United States District Court, S.D. Ohio, Eastern Division, Columbus
CHARLES F. WARMAN, Petitioner,
TIM BUCHANAN, Warden, Noble Correctional Institution Respondent.
D. Morrison District Judge.
SECOND SUPPLEMENTAL REPORT AND
Michael R. Merz United States Magistrate Judge.
habeas corpus case is before the Court on Petitioner's
Objections (ECF No. 24) and his Motion for Certificate of
Appealability (ECF No. 25). The case was reassigned to
District Judge Morrison upon her taking office (ECF No. 21)
and she has recommitted the case for reconsideration in light
of the objections and motion (ECF No. 26).
One: Ineffective Assistance of Trial Counsel: Failure to
Object to Perjury
First Ground for Relief, Petitioner alleges the key witness
against him, Felicia Warman, perjured herself and trial
counsel should have exposed the perjury. The original Report
found this claim was procedurally defaulted because, although
it could have been raised in a petition for post-conviction
relief under Ohio Revised Code § 2953.21, Warman never
filed such a petition (Report and Recommendations
(“Report'), ECF No. 15, PageID 830). It was not
required to be raised on the original direct appeal because
Warman had the same counsel there as at trial. Id.
However, once the Fifth District granted Warman's
Application to Reopen under Ohio R. App. P. 26(B), his new
appellate attorney could have raised this claim but did not.
Id. at PageID 831. Because it is a claim capable of
being decided on the direct appeal record and not raised
there, it is barred from further consideration in the Ohio
courts by Ohio's res judicata doctrine from
State v. Perry, 10 Ohio St. 2d 175 (1967). The claim
is therefore procedurally defaulted, as Respondent asserts
(Return of Writ, ECF No. 10).
Report also concluded, after extended analysis, that the
procedural default was not excused by ineffective assistance
of appellate counsel (ECF No. 15, PageID 834-41). The
Supplemental Report found that Warman had not attempted to
excuse this procedural default in his Objections (ECF No. 20,
PageID 866). In his most recent Objections, Warman asserts
that “the knowing use of false testimony requires a new
trial if it in any likelihood affected the judgment of the
jury.” (Objections, ECF No. 24, PageID 900, citing
Giglio v. United States, 405 U.S. 150 (1972)). But
that is completely off the point. Warman's First Ground
for Relief accuses his trial attorney of failing to expose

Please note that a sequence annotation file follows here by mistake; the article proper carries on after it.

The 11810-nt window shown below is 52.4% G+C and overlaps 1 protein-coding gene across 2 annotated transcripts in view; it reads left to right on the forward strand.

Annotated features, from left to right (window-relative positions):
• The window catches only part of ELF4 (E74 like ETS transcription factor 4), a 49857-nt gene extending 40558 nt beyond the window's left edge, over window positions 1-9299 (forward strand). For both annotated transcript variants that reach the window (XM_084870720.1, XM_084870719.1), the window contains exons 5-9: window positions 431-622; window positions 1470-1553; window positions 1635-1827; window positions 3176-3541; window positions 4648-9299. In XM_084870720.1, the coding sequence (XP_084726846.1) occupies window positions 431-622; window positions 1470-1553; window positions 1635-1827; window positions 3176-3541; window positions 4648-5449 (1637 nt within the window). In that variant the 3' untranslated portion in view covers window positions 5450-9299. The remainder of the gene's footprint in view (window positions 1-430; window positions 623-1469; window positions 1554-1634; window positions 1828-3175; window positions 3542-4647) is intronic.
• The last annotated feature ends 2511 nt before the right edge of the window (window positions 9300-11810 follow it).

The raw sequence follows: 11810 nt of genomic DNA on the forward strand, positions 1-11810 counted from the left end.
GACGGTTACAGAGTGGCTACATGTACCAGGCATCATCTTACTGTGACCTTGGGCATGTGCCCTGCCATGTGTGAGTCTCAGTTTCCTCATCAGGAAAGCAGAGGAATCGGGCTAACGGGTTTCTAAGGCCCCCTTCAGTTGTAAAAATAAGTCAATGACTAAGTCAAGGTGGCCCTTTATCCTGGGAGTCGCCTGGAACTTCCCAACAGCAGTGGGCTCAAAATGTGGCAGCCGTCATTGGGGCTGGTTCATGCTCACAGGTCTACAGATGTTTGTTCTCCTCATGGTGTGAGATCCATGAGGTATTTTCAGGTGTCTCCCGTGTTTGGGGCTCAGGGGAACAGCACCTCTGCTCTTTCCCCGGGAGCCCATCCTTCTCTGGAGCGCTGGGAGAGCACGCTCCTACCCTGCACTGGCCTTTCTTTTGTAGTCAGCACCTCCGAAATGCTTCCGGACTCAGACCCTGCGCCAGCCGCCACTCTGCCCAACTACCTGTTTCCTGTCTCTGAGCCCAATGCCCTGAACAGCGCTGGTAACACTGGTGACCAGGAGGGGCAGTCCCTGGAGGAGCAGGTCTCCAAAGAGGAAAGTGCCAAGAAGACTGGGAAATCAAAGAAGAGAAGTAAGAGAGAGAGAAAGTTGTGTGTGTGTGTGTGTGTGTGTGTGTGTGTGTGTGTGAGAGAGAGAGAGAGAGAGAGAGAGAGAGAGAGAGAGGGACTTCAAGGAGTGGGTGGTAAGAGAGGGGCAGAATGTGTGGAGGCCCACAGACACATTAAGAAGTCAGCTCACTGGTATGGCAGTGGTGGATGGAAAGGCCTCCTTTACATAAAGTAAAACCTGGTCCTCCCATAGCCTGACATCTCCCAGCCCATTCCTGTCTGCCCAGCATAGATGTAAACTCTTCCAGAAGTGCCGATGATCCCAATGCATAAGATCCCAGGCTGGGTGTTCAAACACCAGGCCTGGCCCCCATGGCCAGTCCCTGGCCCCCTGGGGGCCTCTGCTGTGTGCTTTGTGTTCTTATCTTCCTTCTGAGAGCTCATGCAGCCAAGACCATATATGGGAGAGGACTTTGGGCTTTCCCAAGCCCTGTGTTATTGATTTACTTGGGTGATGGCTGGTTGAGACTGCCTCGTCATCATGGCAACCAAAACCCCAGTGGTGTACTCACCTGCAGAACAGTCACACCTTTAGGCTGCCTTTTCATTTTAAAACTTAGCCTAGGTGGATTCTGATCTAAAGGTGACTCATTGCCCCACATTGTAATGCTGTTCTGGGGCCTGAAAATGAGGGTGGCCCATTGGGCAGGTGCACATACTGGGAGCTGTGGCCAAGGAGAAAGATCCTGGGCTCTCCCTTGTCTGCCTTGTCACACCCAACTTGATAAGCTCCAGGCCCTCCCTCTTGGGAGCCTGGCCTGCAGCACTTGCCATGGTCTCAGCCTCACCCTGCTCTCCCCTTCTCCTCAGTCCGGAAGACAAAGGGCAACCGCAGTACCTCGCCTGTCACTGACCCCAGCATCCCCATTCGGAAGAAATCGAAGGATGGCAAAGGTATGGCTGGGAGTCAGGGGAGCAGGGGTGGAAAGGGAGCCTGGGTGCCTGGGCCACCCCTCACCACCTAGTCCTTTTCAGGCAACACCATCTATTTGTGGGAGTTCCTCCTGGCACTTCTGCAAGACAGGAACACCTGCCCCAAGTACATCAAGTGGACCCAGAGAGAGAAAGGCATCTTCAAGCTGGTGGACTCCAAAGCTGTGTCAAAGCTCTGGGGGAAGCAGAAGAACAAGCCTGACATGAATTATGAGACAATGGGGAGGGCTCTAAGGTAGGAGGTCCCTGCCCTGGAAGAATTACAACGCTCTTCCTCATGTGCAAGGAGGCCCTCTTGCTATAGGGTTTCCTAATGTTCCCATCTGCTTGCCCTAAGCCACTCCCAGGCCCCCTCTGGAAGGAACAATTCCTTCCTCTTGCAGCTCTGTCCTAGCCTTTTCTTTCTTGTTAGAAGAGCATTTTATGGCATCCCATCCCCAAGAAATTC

Felicia Warman's false testimony. It has nothing in
substance to do with Warman's claim of prosecutorial
misconduct for use of false testimony, which is Ground Two.
Even if Ground Two were meritorious, its merits would not
excuse a procedural default of Ground One. Warman explains
that he inadvertently failed to cite Brecht v.
Abrahamson, 507 U.S. 619 (1993), and says
“[s]urely this Honorable Court would not deny relief
due from a constitutional violation based on clerical mistake
by a pro se litigant.” Id. Brecht
establishes the standard for determining when a
constitutional error is harmless. Neither prior Report found
a constitutional error as pleaded in Ground One at all.
Instead, the found that Warman had procedurally defaulted on
again argues the merits of his ineffective assistance of
appellate counsel claim for not raising this ineffective
assistance of trial counsel claim (Objections, ECF No. 24,
PageID 901). He notes that the Fifth District Court of
Appeals found this claim also procedurally defaulted, but
Warman asserts “the appellate court did not clearly and
expressly rest on the procedural bar because they proceeded
to discuss the merits.” Id., citing State
v. Warman, No. 16-CA-30 (5th Dist. Jan. 25,
2018) (unreported, copy at State Court Record, ECF No. 9,
PageID 295 et seq.) Examination of that decision shows the
Fifth District rested its decision on two procedural
defaults. First of all, they found Warman's relevant
pleading was a second application to reopen under Ohio App.
R. 26(B) and Ohio law allows only one such application:
In the case at bar, Appellant is again attempting to reopen
the appellate judgment that was rendered by this court.
Appellant's second application to reopen is not well
taken because there is no right to file successive
applications for reopening pursuant to App.R. 26(6).
State v. Richardson, 74 Ohio St.3d 235,
1996-Ohio-258. 658 N.E.2d 273; State v. Cheren, 73
Ohio St.3d 137, 1995-Ohio-28, 652 N.E.2d 707; State v.
Peeples, 73 Ohio St.3d 149, 1995-Ohio-36, 652 N.E.2d
717. See, also, State v. Cooey, 99 Ohio St.3d 345,
2003-Ohio-3914, 792 N.E.2d 720, ¶ 5, quoting
Williams. 99 Ohio St.3d 179, 2003-Ohio-3079, 790
N.E.2d 299, ¶ 10 (“‘Neither App.R. 26(B) nor
State v. Murnahan (1992), 63 Ohio St.3d 60, 584
N.E.2d 1204, provides a criminal defendant the right to file
second or successive applications for reopening'”).
Id. at PageID 296.
they found Ohio's criminal res judicata doctrine
was a bar.
Furthermore, the doctrine of res judicata prohibits this
court from considering Appellant's second application for
reopening because his new claims could have been raised in
his initial application to reopen. See State v.
Cheren, 73 Ohio St.3d 137, 652 N.E.2d 707 (1995);
State v. Perry, 10 Ohio St.2d 175, 226 N.E.2d 104
Id. at PageID 297.
invoked those two procedural defaults, the Fifth District did
not proceed to discuss the merits of his ineffective
assistance of trial counsel claim, but rather addressed his
assertion that they had not discussed his underlying claim
that the victim was lying. Id. at PageID 297. ...